equation. This constant eventually became known as
G or the
Universal Gravitational
Constant ... without this
G constant, Newton's equation fails to work.
Ok, what I'm about to do is use Kepler's 3 Laws to firstly, derive my own centripetal acceleration equation ... then having done that, use my
centripetal acceleration equation to derive an equation that also
EXACTLY produces the very same results as does Newton's famous equation with
2 very significant differences.
The 1st difference is that I completely eliminate the need to have a mysterious "gravitational constant" in my equation, and the 2nd difference being
that I eliminate the need to use the sun's mass entirely. So, in summary, Newton uses the mass of the sun and a planet but I need only the mass of the
planet ... Newton needs to use a mysterious constant to make his equation work but I don't.
Ready ? Ok, let's get to it
Firstly, we need to determine an equation that will give us the centripetal acceleration acting on an orbiting body such as a planet or moon ... I'll
do my best to keep the maths simple, straightforward and hopefully easy to follow !
At this point we have ourselves an equation that gives us the centripetal acceleration acting on an orbiting body based solely on the distance between
the orbiting body and the object being orbited; and the time taken to complete the orbit.
This equation would be even more useful (and simpler) if we could get rid of the time factor (T) entirely from the denominator. Well, thanks to Kepler
we can. Using Tycho Brahe's painstakingly collected data, Kepler was able to deduce that no matter which planet you picked, the ratio of the planets
orbital radius to it's total orbital time always gave the same value ... in other words a constant. Essentially Kepler found that the total time
period to complete an orbit is proportional to the 3/2 power of radius for all planets.
I'll now use the above information to simplify the previously derived centripetal acceleration equation.
Now we can use the
K constant just derived and use it to simplify the centripetal acceleration equation from
(7).
It's taken a while (and a little bit of maths
) but we have now arrived at a point where we have an extremely simple equation that describes the
centripetal acceleration force acting on
ANY orbiting body ... whether that happens to be a planet orbiting the sun or the moon orbiting the
earth ... and it applies to all orbits anywhere in the universe.
Take a good look look at the centripetal acceleration equation describing the result of a 'force' acting on the orbiting body and causing it to follow
a circular orbital path.
Essentially it is stating that the observed orbital centripetal acceleration
ENTIRELY depends upon the distance (
r) of the orbiting body
from the body being orbited.
There is no mention whatsoever of either the mass of the orbiting body or the mass of the body being orbited ... and definitely NO mention of a
gravitational force !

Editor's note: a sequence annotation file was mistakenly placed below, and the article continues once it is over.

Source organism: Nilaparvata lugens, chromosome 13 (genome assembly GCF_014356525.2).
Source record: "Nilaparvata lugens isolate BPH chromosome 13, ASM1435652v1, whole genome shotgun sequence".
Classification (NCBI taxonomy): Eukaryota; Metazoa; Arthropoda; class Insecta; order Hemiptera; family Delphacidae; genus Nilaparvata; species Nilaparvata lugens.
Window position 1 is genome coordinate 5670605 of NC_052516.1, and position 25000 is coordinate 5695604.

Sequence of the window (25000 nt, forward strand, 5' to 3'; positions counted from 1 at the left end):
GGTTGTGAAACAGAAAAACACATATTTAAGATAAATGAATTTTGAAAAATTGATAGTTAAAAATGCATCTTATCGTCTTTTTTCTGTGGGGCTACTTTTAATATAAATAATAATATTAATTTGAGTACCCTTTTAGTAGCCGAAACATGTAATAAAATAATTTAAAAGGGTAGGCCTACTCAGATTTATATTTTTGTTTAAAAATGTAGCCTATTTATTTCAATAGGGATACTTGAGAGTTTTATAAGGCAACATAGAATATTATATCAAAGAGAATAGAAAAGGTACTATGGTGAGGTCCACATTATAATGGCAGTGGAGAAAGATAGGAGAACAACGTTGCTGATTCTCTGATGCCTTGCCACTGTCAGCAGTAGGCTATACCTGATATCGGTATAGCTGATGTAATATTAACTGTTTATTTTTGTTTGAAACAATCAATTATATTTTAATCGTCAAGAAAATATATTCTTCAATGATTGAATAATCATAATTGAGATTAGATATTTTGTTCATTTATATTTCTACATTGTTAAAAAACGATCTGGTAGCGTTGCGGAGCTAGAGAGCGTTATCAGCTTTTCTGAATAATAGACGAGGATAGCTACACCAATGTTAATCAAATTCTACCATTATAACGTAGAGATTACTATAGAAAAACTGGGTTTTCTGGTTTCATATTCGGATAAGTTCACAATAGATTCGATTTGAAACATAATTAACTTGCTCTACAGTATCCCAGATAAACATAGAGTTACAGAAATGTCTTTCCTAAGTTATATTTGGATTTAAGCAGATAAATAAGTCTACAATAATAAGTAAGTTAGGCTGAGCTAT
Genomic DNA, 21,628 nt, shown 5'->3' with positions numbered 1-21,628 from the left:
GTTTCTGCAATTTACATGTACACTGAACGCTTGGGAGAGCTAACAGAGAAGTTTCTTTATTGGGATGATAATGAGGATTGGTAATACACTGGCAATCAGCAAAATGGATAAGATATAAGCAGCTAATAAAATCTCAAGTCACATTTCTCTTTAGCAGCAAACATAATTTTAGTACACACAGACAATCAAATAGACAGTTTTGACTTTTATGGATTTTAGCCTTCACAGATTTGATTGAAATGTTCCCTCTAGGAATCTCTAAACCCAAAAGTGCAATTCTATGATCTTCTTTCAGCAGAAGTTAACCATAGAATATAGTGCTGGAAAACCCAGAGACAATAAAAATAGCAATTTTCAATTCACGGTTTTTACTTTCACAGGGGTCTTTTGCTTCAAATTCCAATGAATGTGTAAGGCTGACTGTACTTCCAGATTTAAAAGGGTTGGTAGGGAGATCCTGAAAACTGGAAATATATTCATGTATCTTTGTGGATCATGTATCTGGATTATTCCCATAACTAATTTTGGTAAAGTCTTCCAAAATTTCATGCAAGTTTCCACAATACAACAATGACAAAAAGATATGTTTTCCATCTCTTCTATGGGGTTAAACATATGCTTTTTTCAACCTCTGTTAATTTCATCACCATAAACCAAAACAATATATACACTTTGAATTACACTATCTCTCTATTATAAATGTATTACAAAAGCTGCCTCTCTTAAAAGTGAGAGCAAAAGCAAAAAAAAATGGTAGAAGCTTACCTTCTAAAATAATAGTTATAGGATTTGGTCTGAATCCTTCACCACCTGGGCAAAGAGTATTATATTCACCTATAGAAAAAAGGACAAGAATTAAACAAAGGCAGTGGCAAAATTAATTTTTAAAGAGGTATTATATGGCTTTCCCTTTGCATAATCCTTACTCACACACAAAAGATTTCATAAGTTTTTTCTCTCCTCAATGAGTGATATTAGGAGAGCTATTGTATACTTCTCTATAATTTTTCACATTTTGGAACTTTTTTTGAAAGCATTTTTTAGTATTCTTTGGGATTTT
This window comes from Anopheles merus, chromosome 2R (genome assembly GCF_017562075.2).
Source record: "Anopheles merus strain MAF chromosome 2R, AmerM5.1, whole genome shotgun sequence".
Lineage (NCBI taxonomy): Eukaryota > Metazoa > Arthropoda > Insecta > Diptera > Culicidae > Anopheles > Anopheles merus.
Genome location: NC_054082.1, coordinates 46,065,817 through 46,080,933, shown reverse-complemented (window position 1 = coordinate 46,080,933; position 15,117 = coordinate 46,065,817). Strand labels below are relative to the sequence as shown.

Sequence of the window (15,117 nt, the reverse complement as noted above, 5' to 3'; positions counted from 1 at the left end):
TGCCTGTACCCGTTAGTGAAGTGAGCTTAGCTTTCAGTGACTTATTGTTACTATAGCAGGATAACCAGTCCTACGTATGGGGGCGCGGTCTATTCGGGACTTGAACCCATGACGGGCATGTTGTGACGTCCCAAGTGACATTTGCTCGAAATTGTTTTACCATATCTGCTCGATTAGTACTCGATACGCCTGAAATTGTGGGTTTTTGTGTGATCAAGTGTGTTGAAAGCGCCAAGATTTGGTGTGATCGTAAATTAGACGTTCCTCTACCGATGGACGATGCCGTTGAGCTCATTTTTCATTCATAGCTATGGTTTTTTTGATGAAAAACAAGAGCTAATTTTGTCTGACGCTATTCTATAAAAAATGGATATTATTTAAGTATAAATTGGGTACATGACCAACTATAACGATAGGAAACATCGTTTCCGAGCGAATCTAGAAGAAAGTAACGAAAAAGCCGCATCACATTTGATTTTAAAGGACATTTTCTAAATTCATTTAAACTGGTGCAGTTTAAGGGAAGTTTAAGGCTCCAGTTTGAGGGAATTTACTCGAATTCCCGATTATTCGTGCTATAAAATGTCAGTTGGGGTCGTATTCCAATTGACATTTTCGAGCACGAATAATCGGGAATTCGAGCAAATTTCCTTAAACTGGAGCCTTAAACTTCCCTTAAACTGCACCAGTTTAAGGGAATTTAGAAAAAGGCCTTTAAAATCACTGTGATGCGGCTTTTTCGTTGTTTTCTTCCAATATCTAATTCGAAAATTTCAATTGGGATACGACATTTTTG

In fact, mass and a gravitational force are completely superfluous !
Ok, we now have ourselves an equation describing the centripetal acceleration being experienced by an orbiting body. The final step is to take
Newton's 2nd Law (F=ma) and replace the
a term with my centripetal acceleration equation ... giving ...
As you can see, the equation uses
ONLY distances, time (contained within the
K value), and a
single mass.
No need for a mysterious gravitational constant .. no need for a second mass.
Ok, lets now do some examples and compare Newtons answers with mine
Example 1: Calculate the force between the sun and mercury:
We'll do it Newton's way 1st.
Now, my way ...
Well, look at that ... virtually identical results !
And just to show that I didn't cherry pick the example or that it was a fluke, I'll calculate the remaining planets and display Newton's and my
results in table form.
As can be seen from the results displayed in the above table, the force values obtained from Newton's equation when compared to the force values
obtained from my alternative equation are for all intents and purposes ...
IDENTICAL.
But as I have just demonstrated, the requirement for a second mass and a mysterious "gravitational constant" are
COMPLETELY
SUPERFLUOUS.
Both Newton's equation and my alternative equation give results in the correct dimensions of "force", namely
However, my alternative equation gives the result
immediately in the correct force dimensions without the need for a constant. This is not the
case with Newton's equation where it was necessary to provide a "gravitational constant" so his results could be manipulated into the correct format
of "force".
If the gravitational constant (G) is removed from Newton's equation so it looks like this
the results from this equation are no longer in force dimensions.
So, it's very apparent that the primary purpose for Newton needing to invent and include this gravitational constant (G) was to "manipulate or fudge"
the otherwise incorrect results his equation would have given and convert them into the correct dimensions of force.
Ok, that's enough for the time being as I'll have more to say in a forthcoming 2nd part to this thread's topic.
I've checked, double and triple checked my logic and it seems to be sound ... but that doesn't mean that I haven't made silly errors that have sneaked
past me that I haven't caught and consequently invalidate this thread. So please feel free to rip into it, tear it apart and comment on any obvious
(or not so obvious) errors in the logic that I've detailed above.
edit on 7/10/10 by tauristercus because: (no reason given)